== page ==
With so much focus on the Covid-19 virus itself, many discuss other health consequences of the pandemic — namely, the mental health of workers and businesses engaging in remote work and a hybrid work environment. 

Daniel R. Wilson, M.D., Ph.D., president of Western University of Health Sciences in Pomona, is a noted international scholar in psychiatry, anthropology, and the impact of stress on developmental behavior. As a university president and medical scholar, President Wilson understands the dangers isolation and burnout can cause. Those unaccustomed to remote are at an elevated risk of issues with their mental health.

“Daily social interactions help reinforce a person’s sense of well-being. Those unaccustomed to remote work may be unaware of the toll isolation is taking on both their mental and physical health as studies show isolation can be twice as damaging as obesity,” Wilson explains.

“There’s an added pressure to work longer hours, especially with the lack of social options in quarantine. However, burnout will have a negative toll on a person’s quality of work and family life,” he adds.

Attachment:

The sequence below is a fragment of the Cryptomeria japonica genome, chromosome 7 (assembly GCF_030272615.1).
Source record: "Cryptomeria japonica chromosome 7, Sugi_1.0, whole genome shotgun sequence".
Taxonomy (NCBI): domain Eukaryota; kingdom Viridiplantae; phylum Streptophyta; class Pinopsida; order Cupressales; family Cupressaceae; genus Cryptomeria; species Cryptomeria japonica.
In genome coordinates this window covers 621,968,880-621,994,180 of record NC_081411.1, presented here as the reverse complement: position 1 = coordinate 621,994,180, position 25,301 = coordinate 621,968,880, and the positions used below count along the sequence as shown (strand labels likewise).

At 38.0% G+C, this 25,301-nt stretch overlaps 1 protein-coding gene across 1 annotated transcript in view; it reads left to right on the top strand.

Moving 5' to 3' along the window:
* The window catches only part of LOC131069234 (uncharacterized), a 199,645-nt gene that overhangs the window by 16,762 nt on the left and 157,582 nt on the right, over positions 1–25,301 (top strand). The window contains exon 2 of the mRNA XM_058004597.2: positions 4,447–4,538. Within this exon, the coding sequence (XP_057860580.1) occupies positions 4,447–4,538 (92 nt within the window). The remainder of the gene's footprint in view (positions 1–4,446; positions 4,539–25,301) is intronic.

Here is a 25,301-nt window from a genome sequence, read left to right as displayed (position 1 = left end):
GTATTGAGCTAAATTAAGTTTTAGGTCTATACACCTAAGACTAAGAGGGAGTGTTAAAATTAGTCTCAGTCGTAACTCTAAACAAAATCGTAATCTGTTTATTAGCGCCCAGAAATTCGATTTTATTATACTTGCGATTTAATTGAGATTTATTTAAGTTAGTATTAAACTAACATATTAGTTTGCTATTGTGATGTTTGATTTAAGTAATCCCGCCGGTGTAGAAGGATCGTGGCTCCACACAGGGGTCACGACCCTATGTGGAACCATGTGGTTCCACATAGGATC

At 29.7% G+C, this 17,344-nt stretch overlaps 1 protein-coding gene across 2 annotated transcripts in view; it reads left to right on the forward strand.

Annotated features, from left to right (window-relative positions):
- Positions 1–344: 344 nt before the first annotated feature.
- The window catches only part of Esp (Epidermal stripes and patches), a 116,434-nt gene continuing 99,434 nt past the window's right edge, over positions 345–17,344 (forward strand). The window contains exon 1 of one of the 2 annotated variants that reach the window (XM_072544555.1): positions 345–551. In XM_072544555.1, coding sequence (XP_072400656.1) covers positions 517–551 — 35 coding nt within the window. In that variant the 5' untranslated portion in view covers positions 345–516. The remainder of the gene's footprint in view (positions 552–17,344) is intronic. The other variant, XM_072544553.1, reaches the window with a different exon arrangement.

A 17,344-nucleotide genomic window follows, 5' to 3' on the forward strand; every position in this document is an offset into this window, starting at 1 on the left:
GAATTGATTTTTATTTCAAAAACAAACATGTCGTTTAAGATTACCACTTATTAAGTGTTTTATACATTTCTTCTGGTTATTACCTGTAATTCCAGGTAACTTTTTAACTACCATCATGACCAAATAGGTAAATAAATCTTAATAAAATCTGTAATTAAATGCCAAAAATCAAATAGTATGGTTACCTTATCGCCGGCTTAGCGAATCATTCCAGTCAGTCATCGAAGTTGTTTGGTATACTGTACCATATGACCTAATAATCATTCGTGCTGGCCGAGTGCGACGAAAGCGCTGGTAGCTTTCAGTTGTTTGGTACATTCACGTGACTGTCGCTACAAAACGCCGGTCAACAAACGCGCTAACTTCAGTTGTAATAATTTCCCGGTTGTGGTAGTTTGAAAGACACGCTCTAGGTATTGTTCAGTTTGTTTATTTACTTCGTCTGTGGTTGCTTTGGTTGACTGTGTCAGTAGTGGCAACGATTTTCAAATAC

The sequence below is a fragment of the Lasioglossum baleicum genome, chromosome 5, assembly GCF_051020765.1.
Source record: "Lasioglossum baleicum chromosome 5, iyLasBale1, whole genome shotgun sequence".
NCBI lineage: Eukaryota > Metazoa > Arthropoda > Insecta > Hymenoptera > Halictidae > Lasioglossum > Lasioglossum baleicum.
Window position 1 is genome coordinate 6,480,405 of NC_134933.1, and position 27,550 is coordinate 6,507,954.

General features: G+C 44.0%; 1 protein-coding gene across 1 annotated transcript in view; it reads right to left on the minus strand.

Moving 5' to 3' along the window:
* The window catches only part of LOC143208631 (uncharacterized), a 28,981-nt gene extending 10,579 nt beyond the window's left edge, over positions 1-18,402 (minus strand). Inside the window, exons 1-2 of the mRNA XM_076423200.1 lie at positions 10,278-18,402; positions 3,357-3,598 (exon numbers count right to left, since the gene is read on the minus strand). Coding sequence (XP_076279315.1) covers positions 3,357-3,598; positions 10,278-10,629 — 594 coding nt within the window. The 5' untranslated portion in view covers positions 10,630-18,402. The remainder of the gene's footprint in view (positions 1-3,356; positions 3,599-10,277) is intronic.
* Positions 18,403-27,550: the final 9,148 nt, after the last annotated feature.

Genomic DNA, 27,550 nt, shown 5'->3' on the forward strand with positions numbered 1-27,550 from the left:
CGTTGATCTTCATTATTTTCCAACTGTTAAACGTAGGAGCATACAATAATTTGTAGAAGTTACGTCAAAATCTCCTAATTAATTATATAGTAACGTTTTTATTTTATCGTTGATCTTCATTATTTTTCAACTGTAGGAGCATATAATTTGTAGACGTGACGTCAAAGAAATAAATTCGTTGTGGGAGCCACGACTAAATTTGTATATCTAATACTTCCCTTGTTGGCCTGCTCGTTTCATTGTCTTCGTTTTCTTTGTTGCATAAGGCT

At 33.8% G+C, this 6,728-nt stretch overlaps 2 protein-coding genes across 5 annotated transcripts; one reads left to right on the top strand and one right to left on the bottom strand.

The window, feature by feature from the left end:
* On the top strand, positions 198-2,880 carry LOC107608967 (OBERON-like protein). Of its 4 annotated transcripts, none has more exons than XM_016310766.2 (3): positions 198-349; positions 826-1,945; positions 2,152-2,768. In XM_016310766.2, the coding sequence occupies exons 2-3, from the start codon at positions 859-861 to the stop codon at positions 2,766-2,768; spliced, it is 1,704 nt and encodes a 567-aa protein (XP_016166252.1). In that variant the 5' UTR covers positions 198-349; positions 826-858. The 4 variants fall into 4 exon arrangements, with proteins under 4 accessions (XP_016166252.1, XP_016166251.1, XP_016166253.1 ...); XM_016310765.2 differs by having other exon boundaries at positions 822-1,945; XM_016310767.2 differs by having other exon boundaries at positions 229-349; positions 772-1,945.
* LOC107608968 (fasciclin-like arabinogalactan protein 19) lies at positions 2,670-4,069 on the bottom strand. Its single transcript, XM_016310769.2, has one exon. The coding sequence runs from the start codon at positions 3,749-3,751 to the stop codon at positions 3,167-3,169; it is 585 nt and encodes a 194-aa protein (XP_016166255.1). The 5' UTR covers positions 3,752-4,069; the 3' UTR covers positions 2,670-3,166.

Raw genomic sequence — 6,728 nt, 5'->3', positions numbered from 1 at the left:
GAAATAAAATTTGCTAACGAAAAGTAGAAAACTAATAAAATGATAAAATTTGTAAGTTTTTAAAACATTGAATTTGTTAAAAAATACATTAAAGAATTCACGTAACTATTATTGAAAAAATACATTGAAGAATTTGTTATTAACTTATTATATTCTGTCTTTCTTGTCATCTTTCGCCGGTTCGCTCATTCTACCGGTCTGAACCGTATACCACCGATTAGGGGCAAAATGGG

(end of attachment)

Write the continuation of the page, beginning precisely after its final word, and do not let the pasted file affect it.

When it comes to combatting isolation and burnout caused by remote work, Wilson suggests:

• Maintaining a daily routine, which includes breaks for exercise and social interaction

• Carving out a work area, which can serve as a place that helps separate work from personal life 

• Prioritizing a sleep routine

• Turning off email notifications during non-work hours

“Pay attention to people’s mental health. When people go remote, they can disappear into a dark place,” said Sharon Koifman, author of the new book Surviving Remote Work (available on Amazon), in a recent interview with The Dishh.“It’s up to both managers and fellow employees to catch each other as if they were in the office.”

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